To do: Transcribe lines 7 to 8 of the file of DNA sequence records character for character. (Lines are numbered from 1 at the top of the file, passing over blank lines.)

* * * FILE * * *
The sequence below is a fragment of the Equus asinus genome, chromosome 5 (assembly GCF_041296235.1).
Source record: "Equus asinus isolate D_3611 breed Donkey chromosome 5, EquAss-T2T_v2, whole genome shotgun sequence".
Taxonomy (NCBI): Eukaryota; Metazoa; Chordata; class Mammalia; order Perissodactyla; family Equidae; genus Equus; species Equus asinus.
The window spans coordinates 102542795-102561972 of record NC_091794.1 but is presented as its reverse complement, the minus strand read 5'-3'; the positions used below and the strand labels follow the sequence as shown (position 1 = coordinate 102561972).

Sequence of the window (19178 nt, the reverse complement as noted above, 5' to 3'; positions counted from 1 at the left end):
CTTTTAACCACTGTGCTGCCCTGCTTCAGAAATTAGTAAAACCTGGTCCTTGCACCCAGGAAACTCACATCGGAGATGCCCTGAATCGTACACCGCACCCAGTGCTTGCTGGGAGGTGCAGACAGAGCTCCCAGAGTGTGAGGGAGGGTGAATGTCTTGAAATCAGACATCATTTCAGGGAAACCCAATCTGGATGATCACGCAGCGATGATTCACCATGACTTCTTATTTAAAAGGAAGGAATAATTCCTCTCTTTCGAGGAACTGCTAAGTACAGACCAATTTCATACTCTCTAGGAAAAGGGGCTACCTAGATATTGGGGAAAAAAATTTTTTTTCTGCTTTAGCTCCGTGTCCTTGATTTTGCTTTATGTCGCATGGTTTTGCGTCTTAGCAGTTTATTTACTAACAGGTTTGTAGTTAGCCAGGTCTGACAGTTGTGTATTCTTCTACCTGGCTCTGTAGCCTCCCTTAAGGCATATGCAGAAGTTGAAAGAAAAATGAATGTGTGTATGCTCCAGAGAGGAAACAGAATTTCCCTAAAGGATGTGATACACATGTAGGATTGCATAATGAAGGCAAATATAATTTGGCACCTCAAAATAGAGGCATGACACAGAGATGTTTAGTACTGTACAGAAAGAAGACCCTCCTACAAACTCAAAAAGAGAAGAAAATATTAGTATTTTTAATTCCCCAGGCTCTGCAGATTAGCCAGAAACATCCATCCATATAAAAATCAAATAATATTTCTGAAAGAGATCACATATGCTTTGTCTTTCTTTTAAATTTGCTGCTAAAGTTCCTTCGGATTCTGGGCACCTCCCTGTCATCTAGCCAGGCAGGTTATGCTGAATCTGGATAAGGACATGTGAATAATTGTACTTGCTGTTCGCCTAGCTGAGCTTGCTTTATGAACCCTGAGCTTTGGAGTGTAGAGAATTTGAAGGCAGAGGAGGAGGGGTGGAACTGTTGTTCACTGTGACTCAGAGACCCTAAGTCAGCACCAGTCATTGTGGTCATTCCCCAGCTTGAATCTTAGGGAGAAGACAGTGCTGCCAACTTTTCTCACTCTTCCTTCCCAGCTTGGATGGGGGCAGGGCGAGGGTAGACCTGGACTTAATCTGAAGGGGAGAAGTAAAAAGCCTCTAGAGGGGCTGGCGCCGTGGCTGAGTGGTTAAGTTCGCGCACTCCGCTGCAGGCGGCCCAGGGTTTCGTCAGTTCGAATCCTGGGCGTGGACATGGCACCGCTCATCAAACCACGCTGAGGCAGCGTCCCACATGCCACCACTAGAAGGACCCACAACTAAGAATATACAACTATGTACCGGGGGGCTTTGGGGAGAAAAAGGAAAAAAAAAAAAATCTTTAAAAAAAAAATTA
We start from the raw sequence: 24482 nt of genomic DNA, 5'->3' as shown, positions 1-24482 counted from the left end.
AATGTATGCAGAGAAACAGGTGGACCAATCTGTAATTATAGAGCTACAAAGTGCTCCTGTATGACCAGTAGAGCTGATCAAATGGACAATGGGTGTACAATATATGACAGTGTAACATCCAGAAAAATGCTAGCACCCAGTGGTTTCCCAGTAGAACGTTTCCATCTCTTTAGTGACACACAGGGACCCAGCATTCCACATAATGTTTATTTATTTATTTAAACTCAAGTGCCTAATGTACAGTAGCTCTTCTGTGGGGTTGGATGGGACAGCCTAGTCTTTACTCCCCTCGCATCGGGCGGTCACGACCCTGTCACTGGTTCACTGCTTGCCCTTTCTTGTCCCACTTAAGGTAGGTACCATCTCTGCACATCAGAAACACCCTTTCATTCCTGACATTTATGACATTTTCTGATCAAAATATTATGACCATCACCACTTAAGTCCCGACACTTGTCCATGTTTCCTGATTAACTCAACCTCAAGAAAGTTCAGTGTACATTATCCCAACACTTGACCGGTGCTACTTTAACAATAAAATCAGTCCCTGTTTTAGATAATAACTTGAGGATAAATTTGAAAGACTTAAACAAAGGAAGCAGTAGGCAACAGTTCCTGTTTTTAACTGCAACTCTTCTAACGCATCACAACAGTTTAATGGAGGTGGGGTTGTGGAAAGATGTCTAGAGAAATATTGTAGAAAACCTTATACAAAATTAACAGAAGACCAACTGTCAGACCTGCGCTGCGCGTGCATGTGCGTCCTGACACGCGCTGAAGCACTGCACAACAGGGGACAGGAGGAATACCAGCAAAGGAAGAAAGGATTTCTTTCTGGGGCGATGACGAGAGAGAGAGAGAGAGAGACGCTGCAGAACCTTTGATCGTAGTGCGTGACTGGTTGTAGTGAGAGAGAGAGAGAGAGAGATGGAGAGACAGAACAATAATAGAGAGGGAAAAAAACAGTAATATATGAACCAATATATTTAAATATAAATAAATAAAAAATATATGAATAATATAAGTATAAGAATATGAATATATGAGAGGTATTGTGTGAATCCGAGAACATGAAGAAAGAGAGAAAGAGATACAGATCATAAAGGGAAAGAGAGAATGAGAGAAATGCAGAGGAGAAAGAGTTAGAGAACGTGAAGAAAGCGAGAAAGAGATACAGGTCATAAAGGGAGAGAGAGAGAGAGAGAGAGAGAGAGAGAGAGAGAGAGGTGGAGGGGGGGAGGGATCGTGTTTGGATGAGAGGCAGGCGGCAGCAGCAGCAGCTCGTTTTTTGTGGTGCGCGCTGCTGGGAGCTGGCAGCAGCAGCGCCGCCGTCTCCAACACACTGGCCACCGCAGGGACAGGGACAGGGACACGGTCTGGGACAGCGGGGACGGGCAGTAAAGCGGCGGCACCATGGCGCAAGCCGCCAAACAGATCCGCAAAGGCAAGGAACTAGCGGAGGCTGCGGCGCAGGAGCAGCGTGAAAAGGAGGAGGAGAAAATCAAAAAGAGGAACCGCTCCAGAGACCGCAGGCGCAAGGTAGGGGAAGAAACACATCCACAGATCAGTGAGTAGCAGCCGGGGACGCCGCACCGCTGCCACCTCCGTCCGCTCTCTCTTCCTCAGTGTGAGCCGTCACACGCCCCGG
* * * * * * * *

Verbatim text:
We start from the raw sequence: 24482 nt of genomic DNA, 5'->3' as shown, positions 1-24482 counted from the left end.
AATGTATGCAGAGAAACAGGTGGACCAATCTGTAATTATAGAGCTACAAAGTGCTCCTGTATGACCAGTAGAGCTGATCAAATGGACAATGGGTGTACAATATATGACAGTGTAACATCCAGAAAAATGCTAGCACCCAGTGGTTTCCCAGTAGAACGTTTCCATCTCTTTAGTGACACACAGGGACCCAGCATTCCACATAATGTTTATTTATTTATTTAAACTCAAGTGCCTAATGTACAGTAGCTCTTCTGTGGGGTTGGATGGGACAGCCTAGTCTTTACTCCCCTCGCATCGGGCGGTCACGACCCTGTCACTGGTTCACTGCTTGCCCTTTCTTGTCCCACTTAAGGTAGGTACCATCTCTGCACATCAGAAACACCCTTTCATTCCTGACATTTATGACATTTTCTGATCAAAATATTATGACCATCACCACTTAAGTCCCGACACTTGTCCATGTTTCCTGATTAACTCAACCTCAAGAAAGTTCAGTGTACATTATCCCAACACTTGACCGGTGCTACTTTAACAATAAAATCAGTCCCTGTTTTAGATAATAACTTGAGGATAAATTTGAAAGACTTAAACAAAGGAAGCAGTAGGCAACAGTTCCTGTTTTTAACTGCAACTCTTCTAACGCATCACAACAGTTTAATGGAGGTGGGGTTGTGGAAAGATGTCTAGAGAAATATTGTAGAAAACCTTATACAAAATTAACAGAAGACCAACTGTCAGACCTGCGCTGCGCGTGCATGTGCGTCCTGACACGCGCTGAAGCACTGCACAACAGGGGACAGGAGGAATACCAGCAAAGGAAGAAAGGATTTCTTTCTGGGGCGATGACGAGAGAGAGAGAGAGAGAGACGCTGCAGAACCTTTGATCGTAGTGCGTGACTGGTTGTAGTGAGAGAGAGAGAGAGAGAGATGGAGAGACAGAACAATAATAGAGAGGGAAAAAAACAGTAATATATGAACCAATATATTTAAATATAAATAAATAAAAAATATATGAATAATATAAGTATAAGAATATGAATATATGAGAGGTATTGTGTGAATCCGAGAACATGAAGAAAGAGAGAAAGAGATACAGATCATAAAGGGAAAGAGAGAATGAGAGAAATGCAGAGGAGAAAGAGTTAGAGAACGTGAAGAAAGCGAGAAAGAGATACAGGTCATAAAGGGAGAGAGAGAGAGAGAGAGAGAGAGAGAGAGAGAGAGAGGTGGAGGGGGGGAGGGATCGTGTTTGGATGAGAGGCAGGCGGCAGCAGCAGCAGCTCGTTTTTTGTGGTGCGCGCTGCTGGGAGCTGGCAGCAGCAGCGCCGCCGTCTCCAACACACTGGCCACCGCAGGGACAGGGACAGGGACACGGTCTGGGACAGCGGGGACGGGCAGTAAAGCGGCGGCACCATGGCGCAAGCCGCCAAACAGATCCGCAAAGGCAAGGAACTAGCGGAGGCTGCGGCGCAGGAGCAGCGTGAAAAGGAGGAGGAGAAAATCAAAAAGAGGAACCGCTCCAGAGACCGCAGGCGCAAGGTAGGGGAAGAAACACATCCACAGATCAGTGAGTAGCAGCCGGGGACGCCGCACCGCTGCCACCTCCGTCCGCTCTCTCTTCCTCAGTGTGAGCCGTCACACGCCCCGG